T H E   N I H   C A T A L Y S T     M A R C H  –   A P R I L   2006




This is the first in what will be a continuing AOS column in The NIH Catalyst to address issues of concern to NIH scientists. The views expressed are those of the signer. Individuals who wish to write a column should contact a member of the ViewPoint editorial board (Abner Notkins, chair; Harvey Alter; Edward Korn; Alan Schechter; Joshua Zimmerberg). More information about the AOS can be found at its website.

It was a dark and stormy fall night, and I was sitting in an airport lounge at Dulles—frustrated. Frustrated at the hours-long rain delay of my flight, but more frustrated at what was happening all around me at NIH. So I plugged in the computer and tried to put words to feelings that I was pretty sure were shared by others.

What emerged was a draft letter, whose intended recipient was NIH Director Elias Zerhouni, that focused on the severe restrictions on the ability of NIH scientists to speak and interact with the extramural community that were instituted in the wake of the Congressional hearings about NIH scientists who had financial interests with drug companies. I circulated the letter to a haphazardly selected group of NIH scientists. Thankfully, they substantially edited it before it was circulated more widely around NIH. It collected nearly 200 signatures in just a few days. 

Reacting to this letter, Dr. Zerhouni scheduled a meeting at the end of November 2004 at which NCI's Lee Helman presented the scientists' view, a position echoed spontaneously by many others in attendance.

The AOS Gets Going

And the rest, as they say, is history. In February 2005, the NIH Assembly of Scientists was reconstituted, and elections were held for an Executive Committee.  (A complete history of the AOS will appear soon in a subsequent column.) Simultaneously, DHHS issued the "interim final" conflict-of-interest rules. Meeting virtually every week from February to July, the AOS Executive Committee—composed of scientists who understand NIH's culture by dint of many years and decades of service—began an intense effort to educate the public, professional societies, the media, and others about the serious adverse consequences of these new regulations and to devise alternative rules.  It also drafted new bylaws and planned the elections of the "real" Assembly of Scientists' Council.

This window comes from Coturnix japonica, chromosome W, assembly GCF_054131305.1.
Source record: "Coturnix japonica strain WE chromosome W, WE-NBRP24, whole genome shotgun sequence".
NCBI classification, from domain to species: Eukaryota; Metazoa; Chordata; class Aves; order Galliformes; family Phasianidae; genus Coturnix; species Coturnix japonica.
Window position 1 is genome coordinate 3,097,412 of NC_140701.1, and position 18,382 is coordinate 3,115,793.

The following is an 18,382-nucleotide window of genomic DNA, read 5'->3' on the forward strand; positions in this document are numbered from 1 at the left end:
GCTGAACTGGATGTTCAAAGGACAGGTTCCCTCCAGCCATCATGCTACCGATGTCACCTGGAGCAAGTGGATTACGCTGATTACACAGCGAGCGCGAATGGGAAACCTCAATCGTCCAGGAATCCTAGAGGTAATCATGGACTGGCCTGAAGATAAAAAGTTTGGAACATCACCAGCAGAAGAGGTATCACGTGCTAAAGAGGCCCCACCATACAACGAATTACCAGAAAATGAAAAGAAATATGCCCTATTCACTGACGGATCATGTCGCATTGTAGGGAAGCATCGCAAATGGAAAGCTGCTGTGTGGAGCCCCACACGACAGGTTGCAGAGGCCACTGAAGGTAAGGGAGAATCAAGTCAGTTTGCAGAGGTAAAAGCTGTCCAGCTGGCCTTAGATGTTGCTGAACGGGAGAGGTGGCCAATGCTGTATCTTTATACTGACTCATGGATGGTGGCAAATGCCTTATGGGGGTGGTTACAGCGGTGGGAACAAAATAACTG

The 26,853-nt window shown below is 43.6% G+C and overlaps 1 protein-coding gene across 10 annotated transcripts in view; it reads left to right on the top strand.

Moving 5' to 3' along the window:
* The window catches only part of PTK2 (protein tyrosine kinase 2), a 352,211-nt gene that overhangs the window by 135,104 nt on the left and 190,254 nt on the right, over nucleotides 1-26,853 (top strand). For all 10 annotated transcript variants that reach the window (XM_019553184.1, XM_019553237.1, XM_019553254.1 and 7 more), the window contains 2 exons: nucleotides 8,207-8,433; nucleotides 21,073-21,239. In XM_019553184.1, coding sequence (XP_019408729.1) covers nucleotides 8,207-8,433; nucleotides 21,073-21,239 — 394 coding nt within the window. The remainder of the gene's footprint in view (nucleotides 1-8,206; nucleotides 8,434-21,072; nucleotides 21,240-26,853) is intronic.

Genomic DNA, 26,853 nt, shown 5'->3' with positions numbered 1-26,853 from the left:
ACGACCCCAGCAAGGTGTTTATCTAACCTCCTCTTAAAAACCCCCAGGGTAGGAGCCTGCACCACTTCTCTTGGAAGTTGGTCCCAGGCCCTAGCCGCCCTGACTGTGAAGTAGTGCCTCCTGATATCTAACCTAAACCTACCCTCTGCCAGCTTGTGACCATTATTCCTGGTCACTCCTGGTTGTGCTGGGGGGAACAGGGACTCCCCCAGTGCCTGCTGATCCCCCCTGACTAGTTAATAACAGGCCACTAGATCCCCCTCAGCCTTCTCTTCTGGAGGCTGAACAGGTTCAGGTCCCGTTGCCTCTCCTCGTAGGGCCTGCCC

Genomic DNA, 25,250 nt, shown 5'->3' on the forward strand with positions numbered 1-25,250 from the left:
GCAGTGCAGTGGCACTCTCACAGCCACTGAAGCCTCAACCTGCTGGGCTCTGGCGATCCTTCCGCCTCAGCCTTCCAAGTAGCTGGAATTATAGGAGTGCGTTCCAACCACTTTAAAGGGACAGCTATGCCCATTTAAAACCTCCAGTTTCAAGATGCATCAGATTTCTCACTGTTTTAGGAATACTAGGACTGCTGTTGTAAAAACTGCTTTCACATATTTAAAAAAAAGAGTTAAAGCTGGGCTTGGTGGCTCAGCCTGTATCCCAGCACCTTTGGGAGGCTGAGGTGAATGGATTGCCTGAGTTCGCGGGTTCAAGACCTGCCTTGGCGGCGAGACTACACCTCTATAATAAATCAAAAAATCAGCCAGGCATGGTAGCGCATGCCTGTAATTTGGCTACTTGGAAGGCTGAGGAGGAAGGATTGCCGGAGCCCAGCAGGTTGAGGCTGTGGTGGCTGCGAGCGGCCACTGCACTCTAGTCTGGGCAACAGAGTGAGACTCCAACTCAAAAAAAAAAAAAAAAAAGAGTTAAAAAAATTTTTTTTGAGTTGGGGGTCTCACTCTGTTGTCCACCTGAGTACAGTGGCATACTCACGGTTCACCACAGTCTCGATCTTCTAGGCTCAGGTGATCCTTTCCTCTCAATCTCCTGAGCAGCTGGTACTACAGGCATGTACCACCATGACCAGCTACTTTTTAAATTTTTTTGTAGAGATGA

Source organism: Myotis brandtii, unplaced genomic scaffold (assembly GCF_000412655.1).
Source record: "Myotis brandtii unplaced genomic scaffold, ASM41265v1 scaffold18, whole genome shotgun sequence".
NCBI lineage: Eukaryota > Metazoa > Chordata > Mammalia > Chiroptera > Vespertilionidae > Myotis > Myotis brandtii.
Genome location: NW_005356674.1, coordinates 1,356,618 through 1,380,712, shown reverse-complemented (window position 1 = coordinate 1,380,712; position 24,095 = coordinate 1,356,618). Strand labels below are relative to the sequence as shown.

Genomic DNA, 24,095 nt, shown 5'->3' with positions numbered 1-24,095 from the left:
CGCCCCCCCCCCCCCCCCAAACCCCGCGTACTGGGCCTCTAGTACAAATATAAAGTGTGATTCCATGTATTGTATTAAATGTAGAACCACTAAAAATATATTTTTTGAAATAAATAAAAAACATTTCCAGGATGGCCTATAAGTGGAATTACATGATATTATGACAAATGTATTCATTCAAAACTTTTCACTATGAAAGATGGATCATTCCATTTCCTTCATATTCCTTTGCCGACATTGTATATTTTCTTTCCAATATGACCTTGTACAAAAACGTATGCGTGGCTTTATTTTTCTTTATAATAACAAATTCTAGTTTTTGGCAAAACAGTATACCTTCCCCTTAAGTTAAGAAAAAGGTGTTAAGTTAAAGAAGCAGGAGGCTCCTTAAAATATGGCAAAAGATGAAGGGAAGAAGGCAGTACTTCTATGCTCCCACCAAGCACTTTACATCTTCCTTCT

What has been accomplished? The first and most important accomplishment was changing the atmosphere around the conflict-of-interest issue. When the rules were initially issued, few inside or outside the NIH read and analyzed them to understand how unjustifiable they were. To oppose them seemed to some to be equivalent to opposing ethics, motherhood, and apple pie. Fortunately, the AOS executive committee was able to craft a message that made it clear that we found it reprehensible that some NIH scientists had conflicts of interest and that we endorsed absolute prohibitions on such—but also that we opposed unjustified restrictions that undermined the NIH's ability to recruit and retain scientists. Changing the atmosphere was an absolutely essential prerequisite to changing the rules.

The second accomplishment was that the Executive Committee proactively devised and proposed a reasonable conflict-of-interest policy as a substitute for the Draconian "interim final" regulations. This alternative aimed to prohibit conflicts of interest without over-reaching. The preamble to the final rules issued in August by DHHS makes clear that the AOS' recommended policy informed the revision. Obviously, the rule changes were not accomplished by AOS alone but required substantial efforts by the NIH administration to craft the reasonable changes.